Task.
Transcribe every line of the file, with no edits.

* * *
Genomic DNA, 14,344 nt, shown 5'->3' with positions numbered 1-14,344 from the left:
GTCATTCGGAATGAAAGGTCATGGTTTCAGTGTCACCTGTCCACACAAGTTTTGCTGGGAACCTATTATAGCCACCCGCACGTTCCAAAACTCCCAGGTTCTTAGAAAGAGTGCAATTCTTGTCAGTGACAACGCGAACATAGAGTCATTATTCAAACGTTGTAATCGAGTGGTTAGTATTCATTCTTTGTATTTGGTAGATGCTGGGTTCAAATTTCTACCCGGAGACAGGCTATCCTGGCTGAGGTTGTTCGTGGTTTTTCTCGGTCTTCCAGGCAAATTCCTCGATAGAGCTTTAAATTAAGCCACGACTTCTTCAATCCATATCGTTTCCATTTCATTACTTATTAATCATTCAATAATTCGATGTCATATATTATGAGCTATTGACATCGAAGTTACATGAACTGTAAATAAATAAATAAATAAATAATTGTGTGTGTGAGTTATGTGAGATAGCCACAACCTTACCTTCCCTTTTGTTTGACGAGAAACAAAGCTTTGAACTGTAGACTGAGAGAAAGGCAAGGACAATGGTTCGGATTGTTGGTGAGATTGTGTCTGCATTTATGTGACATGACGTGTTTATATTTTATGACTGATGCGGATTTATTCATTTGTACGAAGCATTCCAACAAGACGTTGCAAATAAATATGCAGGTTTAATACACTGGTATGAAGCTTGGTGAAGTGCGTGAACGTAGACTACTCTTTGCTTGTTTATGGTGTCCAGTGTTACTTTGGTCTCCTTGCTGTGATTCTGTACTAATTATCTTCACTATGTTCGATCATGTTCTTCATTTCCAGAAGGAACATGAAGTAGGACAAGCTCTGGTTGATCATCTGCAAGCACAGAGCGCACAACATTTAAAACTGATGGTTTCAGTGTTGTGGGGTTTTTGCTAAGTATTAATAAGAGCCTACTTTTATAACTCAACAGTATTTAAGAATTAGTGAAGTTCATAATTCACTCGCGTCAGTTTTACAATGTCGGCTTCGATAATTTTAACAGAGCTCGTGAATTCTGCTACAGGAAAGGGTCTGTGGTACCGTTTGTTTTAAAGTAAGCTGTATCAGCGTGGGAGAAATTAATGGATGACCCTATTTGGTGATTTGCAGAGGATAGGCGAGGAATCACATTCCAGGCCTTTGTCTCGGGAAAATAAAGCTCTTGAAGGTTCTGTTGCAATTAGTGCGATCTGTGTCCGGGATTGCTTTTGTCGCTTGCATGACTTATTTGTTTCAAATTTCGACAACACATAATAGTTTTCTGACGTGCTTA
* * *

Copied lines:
Genomic DNA, 14,344 nt, shown 5'->3' with positions numbered 1-14,344 from the left:
GTCATTCGGAATGAAAGGTCATGGTTTCAGTGTCACCTGTCCACACAAGTTTTGCTGGGAACCTATTATAGCCACCCGCACGTTCCAAAACTCCCAGGTTCTTAGAAAGAGTGCAATTCTTGTCAGTGACAACGCGAACATAGAGTCATTATTCAAACGTTGTAATCGAGTGGTTAGTATTCATTCTTTGTATTTGGTAGATGCTGGGTTCAAATTTCTACCCGGAGACAGGCTATCCTGGCTGAGGTTGTTCGTGGTTTTTCTCGGTCTTCCAGGCAAATTCCTCGATAGAGCTTTAAATTAAGCCACGACTTCTTCAATCCATATCGTTTCCATTTCATTACTTATTAATCATTCAATAATTCGATGTCATATATTATGAGCTATTGACATCGAAGTTACATGAACTGTAAATAAATAAATAAATAAATAATTGTGTGTGTGAGTTATGTGAGATAGCCACAACCTTACCTTCCCTTTTGTTTGACGAGAAACAAAGCTTTGAACTGTAGACTGAGAGAAAGGCAAGGACAATGGTTCGGATTGTTGGTGAGATTGTGTCTGCATTTATGTGACATGACGTGTTTATATTTTATGACTGATGCGGATTTATTCATTTGTACGAAGCATTCCAACAAGACGTTGCAAATAAATATGCAGGTTTAATACACTGGTATGAAGCTTGGTGAAGTGCGTGAACGTAGACTACTCTTTGCTTGTTTATGGTGTCCAGTGTTACTTTGGTCTCCTTGCTGTGATTCTGTACTAATTATCTTCACTATGTTCGATCATGTTCTTCATTTCCAGAAGGAACATGAAGTAGGACAAGCTCTGGTTGATCATCTGCAAGCACAGAGCGCACAACATTTAAAACTGATGGTTTCAGTGTTGTGGGGTTTTTGCTAAGTATTAATAAGAGCCTACTTTTATAACTCAACAGTATTTAAGAATTAGTGAAGTTCATAATTCACTCGCGTCAGTTTTACAATGTCGGCTTCGATAATTTTAACAGAGCTCGTGAATTCTGCTACAGGAAAGGGTCTGTGGTACCGTTTGTTTTAAAGTAAGCTGTATCAGCGTGGGAGAAATTAATGGATGACCCTATTTGGTGATTTGCAGAGGATAGGCGAGGAATCACATTCCAGGCCTTTGTCTCGGGAAAATAAAGCTCTTGAAGGTTCTGTTGCAATTAGTGCGATCTGTGTCCGGGATTGCTTTTGTCGCTTGCATGACTTATTTGTTTCAAATTTCGACAACACATAATAGTTTTCTGACGTGCTTA